It’s not easy to answer this kind of question.
Probably future trains’ driver cabs won’t be very different, given the amount of change that they have (or better said, haven’t) endured in the past, as we have seen in this recent article.
They still look the same as 30 years ago, and may be similar decades from now.
But are they the best and most ergonomic version that we could have?
Probably not. The way drivers drive today is just a result of choices made in the past, and improvements to those choices keep updating something without really changing it.
Is what we already have what we deserve?
The good news is that maybe it doesn’t need to be this way in the future, too. If we have the courage to think different, quoting someone who knew how to do so, we may be able to really disrupt the driver cab, which is instead given for granted as it is.
Things could change, if we are able to start from scratch, without moving forward from what we consider to be “correct” just because someone in the past said so.
It could be, if only we had the courage to start from an empty space, and to place a human being at its center. If we only asked what conditions may help him or her to achieve the best performance possible.
Look for what feels natural
But what does “achieve the best performance” mean, when we talk about a train driver? Probably that it should allow him or her to:
- easily maintain concentration for a long time;
- use effectively the senses of sight, hearing and touch;
- take action quickly and with the lower energy consumption possible.
To achieve that, the driver’s body must be in the most natural position.
And which is that?
Simple, for us all there are three: lying, seating and standing.
Lying down is the lowest energy consumption position for our bodies, but probably best for resting as it is not ideal to use our senses or to take action.
Standing is perfect to perform quick actions and to use our senses, but the energy consumption is high so it is not optimal for long times.
The natural winner so is the seated position, with maybe some crucial moments when standing is preferable .
Let’s start it over from scratch
So, let’s try together this brainstorming exercise: we have started from a blank space, and placed a human being at the centre. He or she should be seated most of the time, because it is the most natural position to perform the tasks needed, and have a choice of standing, if needed.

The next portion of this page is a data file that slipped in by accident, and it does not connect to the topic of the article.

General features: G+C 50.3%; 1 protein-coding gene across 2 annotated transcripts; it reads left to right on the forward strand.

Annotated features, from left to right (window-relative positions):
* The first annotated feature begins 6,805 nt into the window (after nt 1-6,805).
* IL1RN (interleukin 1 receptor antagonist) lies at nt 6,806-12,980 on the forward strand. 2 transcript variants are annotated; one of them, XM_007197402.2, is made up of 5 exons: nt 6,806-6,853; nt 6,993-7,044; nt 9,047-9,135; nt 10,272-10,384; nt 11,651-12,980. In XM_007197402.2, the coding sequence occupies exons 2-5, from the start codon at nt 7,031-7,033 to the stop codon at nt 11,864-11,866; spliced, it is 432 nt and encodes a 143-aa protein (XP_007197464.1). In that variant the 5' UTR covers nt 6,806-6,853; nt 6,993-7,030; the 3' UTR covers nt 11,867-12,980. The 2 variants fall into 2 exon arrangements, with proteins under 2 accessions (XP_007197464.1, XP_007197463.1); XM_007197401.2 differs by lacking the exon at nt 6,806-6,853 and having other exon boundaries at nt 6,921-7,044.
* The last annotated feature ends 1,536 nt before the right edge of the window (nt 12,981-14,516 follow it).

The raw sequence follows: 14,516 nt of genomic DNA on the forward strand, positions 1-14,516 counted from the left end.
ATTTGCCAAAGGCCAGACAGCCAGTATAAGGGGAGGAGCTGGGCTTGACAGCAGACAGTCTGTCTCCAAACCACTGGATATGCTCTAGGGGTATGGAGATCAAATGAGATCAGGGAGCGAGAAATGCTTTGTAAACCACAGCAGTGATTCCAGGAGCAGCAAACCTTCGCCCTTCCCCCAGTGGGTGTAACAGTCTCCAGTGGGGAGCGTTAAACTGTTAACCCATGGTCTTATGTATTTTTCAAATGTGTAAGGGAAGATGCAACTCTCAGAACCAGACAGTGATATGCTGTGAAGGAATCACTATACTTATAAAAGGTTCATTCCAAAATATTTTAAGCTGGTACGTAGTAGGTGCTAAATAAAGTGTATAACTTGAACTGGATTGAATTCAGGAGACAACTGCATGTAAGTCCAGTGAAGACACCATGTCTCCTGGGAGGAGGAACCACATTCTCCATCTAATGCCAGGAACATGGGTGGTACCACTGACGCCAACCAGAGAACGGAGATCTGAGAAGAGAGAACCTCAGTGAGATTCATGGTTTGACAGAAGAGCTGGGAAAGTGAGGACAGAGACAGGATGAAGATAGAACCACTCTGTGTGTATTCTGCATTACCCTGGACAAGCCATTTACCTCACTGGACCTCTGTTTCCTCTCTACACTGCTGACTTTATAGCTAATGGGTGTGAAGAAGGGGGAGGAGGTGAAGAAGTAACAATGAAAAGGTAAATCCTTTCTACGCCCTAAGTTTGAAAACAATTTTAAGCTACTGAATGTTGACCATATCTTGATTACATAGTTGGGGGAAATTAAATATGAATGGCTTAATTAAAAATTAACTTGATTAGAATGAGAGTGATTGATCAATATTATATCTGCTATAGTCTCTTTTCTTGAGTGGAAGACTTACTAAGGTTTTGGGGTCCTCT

Now, how is the most comfortable way to sit ? On a chair, of course! Ideally an armchair, that allows to sit with an adequate back support, the correct inclination of the legs, and arms supported by armrests.
Our imagined driver is now seated on a fantastic chair, comfortable like the ones in a cinema.
He or she has to start using their senses and taking action.
In this position the cone of vision includes what is exactly in front of the driver: it is natural then to place what they must look at exactly there.
So it makes sense to position the windscreen in front of the driver, plus a display (what about a 100” display?) and maybe even a mixed solution with a head-up display.
The great disruption in the driver cabs
Now, what would the best position for commands and levers be?
Picture our driver seated in the armchair: the arms are on the armrests, resting comfortably on both sides of the body.
Then shouldn’t commands be on both sides as well, where the hands naturally are?
Well, the picture is starting to look interesting, right?
Our driver by now is seated in an empty space, on a comfortable seat, with windscreen, display and head-up displays straight ahead, and with all the controls beside the body.
Does it look comfortable to you?
Of course it does!
It may seem trivial, but the most natural condition for driving a train is to actually look straight ahead and to have our arms where they would naturally rest.
When our past determines our future
Then why are we used to see the commands in front of the driver, instead?
To have levers and controls in front of you may seem normal. Yes, this way commands are visible and easily reachable.
But reachable and comfortable is not the same thing.
So the traditional way we drive is normal, but not natural: again, it is not the same thing.
And it must be changed.
At the end of this very simple and logical analysis, the surprise is that the ideal driver cabin of the future looks incredibly like the bridge that we have seen in Star Trek since 1966!
In other industries it is already a reality: why shouldn’t be the same in railways?
What do you think of this “revolutionary” idea? Let us know in the comments.
See you next time!